Don’t worry, Wilco will warm you
Ryan Summerlin December 14, 2012
Wilco front man Jeff Tweedy is not a skier, but he is looking forward to possibly working in a hike during the short time he and his band make their one-off trip to Vail to headline the 2012 Snow Daze Festival.
“We played like 120, 130 shows over the last year and I don’t remember many bad ones,” said Tweedy, who launched Wilco 18 years ago and has since witnessed it becoming one of the most positively heralded modern rock bands of all time, releasing eight studio albums including last year’s highly acclaimed “The Whole Love,” created and delivered independently on Wilco’s own label.
“On any given night, you’re so in the moment, you don’t dwell on shows when you play that many in one extensive tour,” Tweedy said. “But if for example you asked how the last show went in San Francisco, I’d remember it clearly. I’m sure Vail will be memorable.”
Wilco has toured throughout the U.S. and Europe over the last year and has another full plate of venues to hit on the other side of the map, in Japan, Australia and New Zealand in 2013. The Vail show however, will involve a special trip and will mark the band’s 2012 grand finale.
“It’s putting a big bow on a pretty extensive year of touring,” Tweedy said. “We’ll probably be a little rustier than we have been, which usually makes for a fun, unique performance. We ended the last of the tour in Europe a few weeks ago. It was grueling. At the end of it we felt like it was hard to say goodbye and even hug each other. So for us it’s nice to have a little time off then one last show at the end of the year. It worked out well planning-wise for us to have a stand alone, relaxing show.”
New songs = highlight
Although it will be Wilco’s first time in Vail, they are no strangers to Colorado – having sold out Red Rocks nearly every time they’ve played the famed venue, which for Tweedy, serves as an obvious standout over Wilco’s nearly two decade lifespan.
“Over the years it’s one of those venues that’s never going to blend into the landscape of all the other shows,” Tweedy said of Red Rocks. “Location-wise, the audience always comes into it expecting magic. Because of that energy they always stand out and draw a similar energy out of us. The area brings it out, too. I like to hike quite a bit and generally like being in your neck of the woods to get a good hike in.”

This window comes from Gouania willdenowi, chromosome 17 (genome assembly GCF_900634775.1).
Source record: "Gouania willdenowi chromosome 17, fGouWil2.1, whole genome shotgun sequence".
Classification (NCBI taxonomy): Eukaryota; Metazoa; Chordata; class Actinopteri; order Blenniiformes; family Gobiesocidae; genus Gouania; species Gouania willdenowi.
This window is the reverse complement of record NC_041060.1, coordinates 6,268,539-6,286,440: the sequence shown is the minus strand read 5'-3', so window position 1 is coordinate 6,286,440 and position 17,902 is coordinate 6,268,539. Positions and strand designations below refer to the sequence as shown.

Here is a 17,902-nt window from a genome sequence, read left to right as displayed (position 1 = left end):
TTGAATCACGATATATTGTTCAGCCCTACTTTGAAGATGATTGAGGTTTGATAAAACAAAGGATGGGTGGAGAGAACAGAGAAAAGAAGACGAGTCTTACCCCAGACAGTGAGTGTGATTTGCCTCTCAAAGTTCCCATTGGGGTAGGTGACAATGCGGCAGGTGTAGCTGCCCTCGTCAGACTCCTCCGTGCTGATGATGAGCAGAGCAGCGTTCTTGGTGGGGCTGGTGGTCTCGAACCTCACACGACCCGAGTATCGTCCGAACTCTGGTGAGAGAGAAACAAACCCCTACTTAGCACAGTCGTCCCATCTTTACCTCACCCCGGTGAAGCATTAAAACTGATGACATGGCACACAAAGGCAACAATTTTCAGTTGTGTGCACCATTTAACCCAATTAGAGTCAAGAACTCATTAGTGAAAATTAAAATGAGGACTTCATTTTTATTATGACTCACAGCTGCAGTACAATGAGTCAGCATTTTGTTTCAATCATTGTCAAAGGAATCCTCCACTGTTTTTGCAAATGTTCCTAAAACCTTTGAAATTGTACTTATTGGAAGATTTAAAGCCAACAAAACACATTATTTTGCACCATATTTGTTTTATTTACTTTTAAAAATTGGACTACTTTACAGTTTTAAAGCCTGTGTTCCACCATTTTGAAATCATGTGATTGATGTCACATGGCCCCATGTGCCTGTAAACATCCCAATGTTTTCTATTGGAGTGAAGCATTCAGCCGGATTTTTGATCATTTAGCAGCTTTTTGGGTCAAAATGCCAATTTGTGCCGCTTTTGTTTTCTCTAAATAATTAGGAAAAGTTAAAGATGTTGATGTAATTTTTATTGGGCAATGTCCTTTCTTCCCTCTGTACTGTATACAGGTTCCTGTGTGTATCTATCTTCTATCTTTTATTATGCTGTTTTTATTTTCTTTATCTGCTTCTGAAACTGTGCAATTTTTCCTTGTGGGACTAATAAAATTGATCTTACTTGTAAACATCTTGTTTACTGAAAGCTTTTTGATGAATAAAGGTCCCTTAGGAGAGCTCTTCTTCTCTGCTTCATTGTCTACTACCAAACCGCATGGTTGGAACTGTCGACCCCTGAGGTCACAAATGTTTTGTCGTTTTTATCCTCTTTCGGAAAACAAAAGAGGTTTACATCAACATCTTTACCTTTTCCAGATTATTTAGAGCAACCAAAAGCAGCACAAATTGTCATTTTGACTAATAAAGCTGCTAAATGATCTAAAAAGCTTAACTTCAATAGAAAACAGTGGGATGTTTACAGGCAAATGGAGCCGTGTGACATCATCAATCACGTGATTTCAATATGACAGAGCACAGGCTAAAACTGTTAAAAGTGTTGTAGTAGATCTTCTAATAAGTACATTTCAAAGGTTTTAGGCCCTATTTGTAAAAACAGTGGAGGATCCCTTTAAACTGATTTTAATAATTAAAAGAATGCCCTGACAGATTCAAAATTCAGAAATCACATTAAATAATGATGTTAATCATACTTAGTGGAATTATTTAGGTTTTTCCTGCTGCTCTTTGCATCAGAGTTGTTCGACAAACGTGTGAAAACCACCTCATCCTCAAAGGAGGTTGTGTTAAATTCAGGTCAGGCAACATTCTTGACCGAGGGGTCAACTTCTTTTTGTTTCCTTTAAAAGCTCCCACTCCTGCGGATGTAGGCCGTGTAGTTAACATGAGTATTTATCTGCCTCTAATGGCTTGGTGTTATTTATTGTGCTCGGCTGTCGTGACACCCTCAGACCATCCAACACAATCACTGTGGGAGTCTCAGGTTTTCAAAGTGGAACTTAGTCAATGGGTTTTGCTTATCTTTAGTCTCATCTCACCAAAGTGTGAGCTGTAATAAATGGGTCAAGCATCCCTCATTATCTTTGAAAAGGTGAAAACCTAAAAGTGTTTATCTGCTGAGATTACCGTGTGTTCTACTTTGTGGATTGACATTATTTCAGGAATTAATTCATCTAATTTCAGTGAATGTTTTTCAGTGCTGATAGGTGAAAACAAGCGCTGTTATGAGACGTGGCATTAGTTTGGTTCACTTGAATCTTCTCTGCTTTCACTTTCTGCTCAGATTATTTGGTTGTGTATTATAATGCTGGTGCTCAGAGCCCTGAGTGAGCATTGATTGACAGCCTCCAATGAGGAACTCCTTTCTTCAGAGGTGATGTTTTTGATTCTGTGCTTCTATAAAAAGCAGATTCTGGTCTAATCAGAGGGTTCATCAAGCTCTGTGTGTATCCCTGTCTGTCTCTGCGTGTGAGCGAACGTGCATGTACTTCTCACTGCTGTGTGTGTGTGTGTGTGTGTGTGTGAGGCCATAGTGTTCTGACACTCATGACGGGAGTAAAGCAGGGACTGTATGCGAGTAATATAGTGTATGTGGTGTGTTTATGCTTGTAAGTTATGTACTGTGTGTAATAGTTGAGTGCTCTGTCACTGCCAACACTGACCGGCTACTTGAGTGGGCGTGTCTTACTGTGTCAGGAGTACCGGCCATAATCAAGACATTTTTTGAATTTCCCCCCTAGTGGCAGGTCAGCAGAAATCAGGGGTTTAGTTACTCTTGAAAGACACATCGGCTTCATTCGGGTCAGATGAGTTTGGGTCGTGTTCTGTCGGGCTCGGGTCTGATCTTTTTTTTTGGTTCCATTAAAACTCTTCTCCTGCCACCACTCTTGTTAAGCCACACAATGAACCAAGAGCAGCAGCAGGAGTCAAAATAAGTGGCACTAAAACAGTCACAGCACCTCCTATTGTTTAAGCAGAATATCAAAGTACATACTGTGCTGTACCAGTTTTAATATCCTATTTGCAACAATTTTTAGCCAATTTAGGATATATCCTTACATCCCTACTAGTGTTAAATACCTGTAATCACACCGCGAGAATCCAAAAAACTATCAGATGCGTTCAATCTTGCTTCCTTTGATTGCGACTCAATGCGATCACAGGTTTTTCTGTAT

He was happy to hear that in lieu of making some turns on the mountain while in Vail – something he deems “too risky … I would definitely fall” – there might be some hiking terrain still available.
Getting back to his work, “The Whole Love” record revived a lot of the edgier riffs that so deeply etched Wilco onto the radar several used ago. Throughout the last year of touring, the new songs have elicited some of the loudest feedback from the audience, a rare phenomenon Tweedy hasn’t enjoyed since Wilco’s “A Ghost is Born” release back in 2004.
“The reception has been really good. I would have to say the audience has responded to the material for this record more immediately than the previous couple of records and it felt like a pretty seamless integration into our live set,” he said. “Definitely we’ve felt on many nights that the new material was the highlight, which is sometimes a tough thing to accomplish with anything new. It’s been nice.”
‘Keeping your fingers warm’
Tweedy also likes the idea of small festivals and has even designed one of his own. The Solid Sound Festival in North Adams, Mass., features Wilco, its many side projects and a handful of other invited artists that have yet to be named and is returning for 2013. While not exactly on par with Snow Daze, the festival offers a similar dynamic that captures the spirit of a small collective of independently talented artists.
“In our experience over the years playing other people’s festivals – big festivals – we’ve gotten better at it and learned to enjoy it more, but they’ve never been completely comfortable,” he said. “Off stage it’s been overwhelming, so having our own festival is scaling it back and putting it in a context that feels more unified and manageable and allows you to see a little of everything on offer. In a way it was an extension of the band, presenting it as a fuller collective of a crew making music together. Our crew is littered with creative people.”
Tweedy anticipates the experience to feel more like a more intimate performance – one in which he is bracing himself for cold fingers.
“Headlining something like this feels more like an outdoor show, it doesn’t feel as much like a festival,” he said. “There is nothing wrong with festivals – but the smaller the number of people involved, the more manageable it is. Playing outdoors is usually pretty fun. We’ve had some winter shows over the years. The only hard part is keeping your fingers warm.”